The polar economy: Some Bemidji business goes up as mercury goes down
BEMIDJI-- If there is a bright side to the bitterly cold weather this week in Bemidji, it is green in color.
Auto mechanics, towing services and plumbers all saw a boost in business as they fielded call after call to deal with dead batteries and frozen pipes.
AAA set a new record for daily service calls in Minnesota on Monday with 3,000 motorists seeking help during the frigid weather, a spokesperson said Tuesday.
Those numbers were reflected locally in the amount of calls Southside Towing of Bemidji responded to during the temperature drop: roughly three times the normal rate, according to dispatcher Gaylene Peter.
"That's way higher than normal," she said.
Peter said all the tows, jump starts and other calls for help kept Southside's road crews busy.
"They leave the shop and they don't come back until they go home," she said.
Dick's Northside auto repair shop has seen car batteries fly off the shelves like hotcakes.
"You get a cold snap and then...everybody that's been procrastinating on getting a battery, that's when it fails," said technician Tracy Desrosier.
Desrosier said a car battery typically lives for about three years but some can last as long as six before cutting out. Battery life depends in part on how it's treated by the driver.
"If you... kill the battery, drain it all the way dead, it never recovers all the way," he said.
Desrosier said Dick's also installs engine block heaters so people can plug in their vehicles to help keep them in working order.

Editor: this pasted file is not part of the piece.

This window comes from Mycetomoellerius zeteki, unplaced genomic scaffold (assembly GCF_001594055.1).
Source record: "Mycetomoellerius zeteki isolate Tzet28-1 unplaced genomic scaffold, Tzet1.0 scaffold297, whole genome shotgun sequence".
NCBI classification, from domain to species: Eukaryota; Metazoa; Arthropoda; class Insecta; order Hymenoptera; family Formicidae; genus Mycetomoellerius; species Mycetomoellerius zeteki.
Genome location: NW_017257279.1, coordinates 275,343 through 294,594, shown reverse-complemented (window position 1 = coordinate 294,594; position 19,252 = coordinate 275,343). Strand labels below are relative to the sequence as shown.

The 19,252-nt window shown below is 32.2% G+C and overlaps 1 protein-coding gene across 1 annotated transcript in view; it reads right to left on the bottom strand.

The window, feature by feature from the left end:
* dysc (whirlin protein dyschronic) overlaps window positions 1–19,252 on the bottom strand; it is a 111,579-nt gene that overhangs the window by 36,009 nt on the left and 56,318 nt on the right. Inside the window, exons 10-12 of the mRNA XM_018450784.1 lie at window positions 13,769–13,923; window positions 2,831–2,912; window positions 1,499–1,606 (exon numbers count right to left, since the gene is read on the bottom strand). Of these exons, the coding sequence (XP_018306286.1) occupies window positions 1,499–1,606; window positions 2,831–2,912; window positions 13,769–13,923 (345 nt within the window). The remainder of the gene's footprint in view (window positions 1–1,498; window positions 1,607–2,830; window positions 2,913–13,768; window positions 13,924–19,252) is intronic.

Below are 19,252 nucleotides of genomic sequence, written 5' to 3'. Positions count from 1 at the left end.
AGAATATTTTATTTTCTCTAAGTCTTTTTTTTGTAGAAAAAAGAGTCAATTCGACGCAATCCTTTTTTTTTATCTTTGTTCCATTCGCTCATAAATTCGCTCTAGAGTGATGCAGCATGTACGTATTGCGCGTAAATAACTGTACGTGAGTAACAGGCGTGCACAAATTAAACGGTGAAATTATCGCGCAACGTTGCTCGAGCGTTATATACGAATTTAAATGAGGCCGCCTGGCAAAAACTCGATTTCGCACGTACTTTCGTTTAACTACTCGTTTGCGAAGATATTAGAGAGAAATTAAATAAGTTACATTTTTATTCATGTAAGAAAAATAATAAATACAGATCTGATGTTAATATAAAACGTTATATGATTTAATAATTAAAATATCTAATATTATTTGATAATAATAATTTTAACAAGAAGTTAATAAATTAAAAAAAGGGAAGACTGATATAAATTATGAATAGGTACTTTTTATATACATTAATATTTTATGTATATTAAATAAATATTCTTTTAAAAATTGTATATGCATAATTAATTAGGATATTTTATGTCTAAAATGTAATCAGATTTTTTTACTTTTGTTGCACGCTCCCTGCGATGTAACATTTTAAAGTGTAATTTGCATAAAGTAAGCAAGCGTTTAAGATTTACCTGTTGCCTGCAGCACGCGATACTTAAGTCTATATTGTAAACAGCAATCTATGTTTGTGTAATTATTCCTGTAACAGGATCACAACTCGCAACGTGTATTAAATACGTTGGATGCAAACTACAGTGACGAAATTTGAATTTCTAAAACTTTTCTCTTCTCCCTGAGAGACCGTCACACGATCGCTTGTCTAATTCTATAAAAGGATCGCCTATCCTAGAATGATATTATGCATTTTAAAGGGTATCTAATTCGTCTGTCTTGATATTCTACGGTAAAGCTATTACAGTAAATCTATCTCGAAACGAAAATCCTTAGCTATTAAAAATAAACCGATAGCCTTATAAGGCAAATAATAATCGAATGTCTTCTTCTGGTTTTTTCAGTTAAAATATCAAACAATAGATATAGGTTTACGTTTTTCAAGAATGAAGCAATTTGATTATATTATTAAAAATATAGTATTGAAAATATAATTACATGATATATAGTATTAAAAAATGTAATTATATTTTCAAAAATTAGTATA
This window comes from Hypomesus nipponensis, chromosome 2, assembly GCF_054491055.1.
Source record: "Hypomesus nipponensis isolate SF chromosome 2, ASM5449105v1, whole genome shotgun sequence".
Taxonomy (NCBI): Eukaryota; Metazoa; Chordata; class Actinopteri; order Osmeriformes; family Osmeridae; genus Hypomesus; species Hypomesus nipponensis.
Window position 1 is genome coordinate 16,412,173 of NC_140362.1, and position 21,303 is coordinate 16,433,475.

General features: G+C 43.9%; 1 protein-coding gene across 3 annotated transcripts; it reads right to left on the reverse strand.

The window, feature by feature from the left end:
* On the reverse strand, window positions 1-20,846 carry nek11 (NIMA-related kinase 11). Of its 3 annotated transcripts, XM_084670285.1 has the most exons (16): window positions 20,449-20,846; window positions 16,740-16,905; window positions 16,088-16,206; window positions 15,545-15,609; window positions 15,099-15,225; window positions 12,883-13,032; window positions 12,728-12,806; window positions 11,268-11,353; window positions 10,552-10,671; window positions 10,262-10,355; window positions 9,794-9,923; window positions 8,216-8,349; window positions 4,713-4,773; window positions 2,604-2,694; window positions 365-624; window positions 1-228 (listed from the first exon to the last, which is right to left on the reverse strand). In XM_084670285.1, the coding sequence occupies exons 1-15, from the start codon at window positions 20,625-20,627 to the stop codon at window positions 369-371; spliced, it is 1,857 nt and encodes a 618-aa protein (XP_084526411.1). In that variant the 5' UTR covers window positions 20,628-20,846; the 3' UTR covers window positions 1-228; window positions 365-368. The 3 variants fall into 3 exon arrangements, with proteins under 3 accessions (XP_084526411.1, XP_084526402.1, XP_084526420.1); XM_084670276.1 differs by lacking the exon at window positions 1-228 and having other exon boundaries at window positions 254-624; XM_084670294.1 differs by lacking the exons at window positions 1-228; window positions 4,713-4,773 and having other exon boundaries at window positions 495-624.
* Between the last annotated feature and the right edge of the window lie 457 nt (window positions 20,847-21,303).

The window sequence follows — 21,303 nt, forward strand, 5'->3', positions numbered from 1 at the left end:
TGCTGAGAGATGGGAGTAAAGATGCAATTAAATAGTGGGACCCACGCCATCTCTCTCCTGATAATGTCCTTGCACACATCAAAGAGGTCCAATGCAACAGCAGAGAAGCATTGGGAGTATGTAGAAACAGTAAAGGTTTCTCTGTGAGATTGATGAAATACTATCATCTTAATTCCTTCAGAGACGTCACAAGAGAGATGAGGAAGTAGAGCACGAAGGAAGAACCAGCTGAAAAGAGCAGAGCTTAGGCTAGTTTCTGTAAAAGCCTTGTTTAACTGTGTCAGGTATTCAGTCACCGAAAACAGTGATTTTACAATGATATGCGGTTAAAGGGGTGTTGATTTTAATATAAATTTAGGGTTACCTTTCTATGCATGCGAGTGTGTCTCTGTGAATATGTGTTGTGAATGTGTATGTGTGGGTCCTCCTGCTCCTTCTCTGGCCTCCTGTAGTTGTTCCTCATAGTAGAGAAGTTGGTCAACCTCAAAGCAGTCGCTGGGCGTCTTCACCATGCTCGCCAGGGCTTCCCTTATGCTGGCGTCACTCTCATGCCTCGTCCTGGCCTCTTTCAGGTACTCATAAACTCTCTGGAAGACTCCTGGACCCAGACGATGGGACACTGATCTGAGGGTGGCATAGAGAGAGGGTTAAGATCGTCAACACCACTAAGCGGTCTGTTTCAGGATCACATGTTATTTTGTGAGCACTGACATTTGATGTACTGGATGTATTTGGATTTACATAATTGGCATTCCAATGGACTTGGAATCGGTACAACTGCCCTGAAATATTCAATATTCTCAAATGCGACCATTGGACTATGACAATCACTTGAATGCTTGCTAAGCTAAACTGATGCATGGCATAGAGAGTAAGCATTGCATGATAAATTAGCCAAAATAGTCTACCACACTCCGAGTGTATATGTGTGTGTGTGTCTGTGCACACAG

Dick's Plumbing and Heating has experienced a boost with furnaces going out, but employee Tippy Gregg said insulation from snow has protected most pipes from freezing.
"We haven't had as many calls as we thought we would," she said.
The snow-insulation effect may not have helped a city water main on 19th Street that broke Sunday, requiring crews to work from mid-morning until about 4 p.m.. About 10 homes were without water during the repairs, said Craig Gray, Bemidji's public works director.
The offending one-foot section of cast-iron pipe dates back to 1947, Gray said.
Utilities supervisor Todd Anderson said the leaking water actually made it easier for city workers to dig out the line by thawing the surrounding soil -- but he couldn't help but employ a little sarcasm when describing the experience of repairing the break.
"Well, all water main breaks are fun when they're in the wintertime," he said.
Crews plowed away ice and laid down a salt/sand mixture to keep the nearby street from becoming too slippery.